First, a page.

Regulatory Overreach: Are California’s Lab Rules Too Strict?

By Aaron G. Biros
4 Comments

Some think the proposed set of draft rules, if they become enforced, would create unnecessary burden on the market, raising prices and limiting availability.

With California moving into a more regulated market, some are concerned the state may be overregulating the market with strict, unnecessary rules. The Bureau of Marijuana Control, California’s agency in charge of regulatory oversight for the cannabis industry, released a set of proposed draft regulations for lab testing recently.

Jeffrey Raber, Ph.D, Chief Executive Officer of The Werc Shop

Those rules cover everything from sampling standard operating procedures to detection limits for pesticide analytes, which some say are absurdly strict as is. According to Jeffrey Raber, Ph.D, chief executive officer of The Werc Shop, a cannabis consulting firm located in Monrovia, CA, these rules will immediately raise prices. “The regulations are quite extensive and will undoubtedly drive the costs of patient medicine upward,” says Raber. “Regulations are not intended to be so detailed in these fashions, but are supposed to provide the floor and specific framework upon which operators can build best practices and differentiate themselves from others in a competitive market that drives prices downward.”

“Comparable guidance from other states operating today, and even federal regulations, are not nearly as specific in certain aspects,” says Raber. “While there are some very good parts to the current draft, and the bureau has certainly aimed to provide strong consumer protections, as they should, the idea of benzene even being mentioned or possibly permitted, or a completely cold transportation chain being required, and pesticide levels so low it pushes the limits of the most sophisticated and modern analytical equipment while going far past sensible EPA limits, strongly suggests there is work to be done to dial back the current position and make for far more workable and fully balanced regulations before they are fully finalized.”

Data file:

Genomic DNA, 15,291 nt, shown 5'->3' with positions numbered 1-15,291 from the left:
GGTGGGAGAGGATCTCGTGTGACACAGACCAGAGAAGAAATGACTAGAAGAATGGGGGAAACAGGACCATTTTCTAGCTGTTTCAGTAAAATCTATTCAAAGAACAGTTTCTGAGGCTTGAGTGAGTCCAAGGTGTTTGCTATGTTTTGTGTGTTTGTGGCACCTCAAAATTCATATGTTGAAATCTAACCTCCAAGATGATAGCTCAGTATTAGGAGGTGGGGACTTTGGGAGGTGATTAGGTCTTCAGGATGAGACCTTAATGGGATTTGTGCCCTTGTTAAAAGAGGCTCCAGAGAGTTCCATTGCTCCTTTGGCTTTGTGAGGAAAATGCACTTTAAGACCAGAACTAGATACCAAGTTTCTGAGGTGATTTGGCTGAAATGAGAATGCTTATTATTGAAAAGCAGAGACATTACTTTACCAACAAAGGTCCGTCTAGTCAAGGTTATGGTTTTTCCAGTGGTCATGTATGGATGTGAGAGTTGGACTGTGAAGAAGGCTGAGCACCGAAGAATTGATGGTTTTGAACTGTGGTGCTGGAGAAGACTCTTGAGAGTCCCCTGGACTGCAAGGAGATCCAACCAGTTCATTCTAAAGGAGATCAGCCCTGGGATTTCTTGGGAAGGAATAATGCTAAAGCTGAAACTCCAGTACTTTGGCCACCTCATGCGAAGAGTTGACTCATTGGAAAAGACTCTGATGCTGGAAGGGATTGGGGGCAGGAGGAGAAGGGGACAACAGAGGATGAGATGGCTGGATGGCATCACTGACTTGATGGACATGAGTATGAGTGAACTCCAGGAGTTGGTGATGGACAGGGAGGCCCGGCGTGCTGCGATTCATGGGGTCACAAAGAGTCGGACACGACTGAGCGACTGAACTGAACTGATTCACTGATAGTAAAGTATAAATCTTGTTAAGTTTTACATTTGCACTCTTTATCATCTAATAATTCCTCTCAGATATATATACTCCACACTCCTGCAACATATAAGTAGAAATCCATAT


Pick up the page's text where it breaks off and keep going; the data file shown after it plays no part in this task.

Dave Egerton, vice president of technical operations at CW Analytical

It is important to note that nothing is set in stone yet. The bureau will hold four public hearings throughout the month of June for the lab testing rules. In addition to that, concerned stakeholders can send written comments through June 20th.

Dave Egerton, vice president of technical operations at CW Analytical, a cannabis-testing lab based in Oakland, is pleased they are finally regulating the market, but definitely plans on providing some feedback to change the rules a bit. “CW Analytical applauds the state’s efforts to regulate laboratories and the cannabis industry in general,” says Egerton. “…Many aspects of the proposed regulations for labs will make for a marked shift in the way our businesses operate, but the motivation behind them is well-intended.” His sentiment is consistent with many who operate cannabis laboratories and other stakeholders who see these proposed rules as overreach.

“Unfortunately, some of the regulations as written will create undo burden upon the industry and carry a strong probability of limiting supply to medical patients,” says Egerton. “During the current review period, CA laboratories will be providing feedback on some of the details within the law in order to streamline their quality assurance goals into a more tenable document that still protects patients.” That public comment period is a crucial part of the rulemaking process, as the rules will most likely change after cannabis laboratories’ voices are heard.

About The Author

Aaron_headshot

Comments

  1. Throwaway

    I think what is proposed is reasonable for public safety and established a minimum baseline of competence in laboratory testing.

  2. Frank Strong

    Overreach? The existing labs have a strong financial motivation to guide the regulations towards their current capabilities.

  3. Clee Langley, PsyD

    I enjoyed reading your article. Your writing style leads me to believe your are both an intelligent and interesting human being.

  4. Lori Glauser

    EVIO Labs concurs with the sentiment of CW and Wercshop.

    The proposed rules as written would put an undue financial burden on the industry that could ultimately drive sellers back to the unregulated market.

    Safeguarding patients and recreational consumers is our number 1 priority. We encourage all CA labs to participate in the public comment sessions to make recommendations to the state with the intent of finding right balance between public safety and ensuring a functioning legal market.

Leave a Reply

Your email address will not be published. Required fields are marked *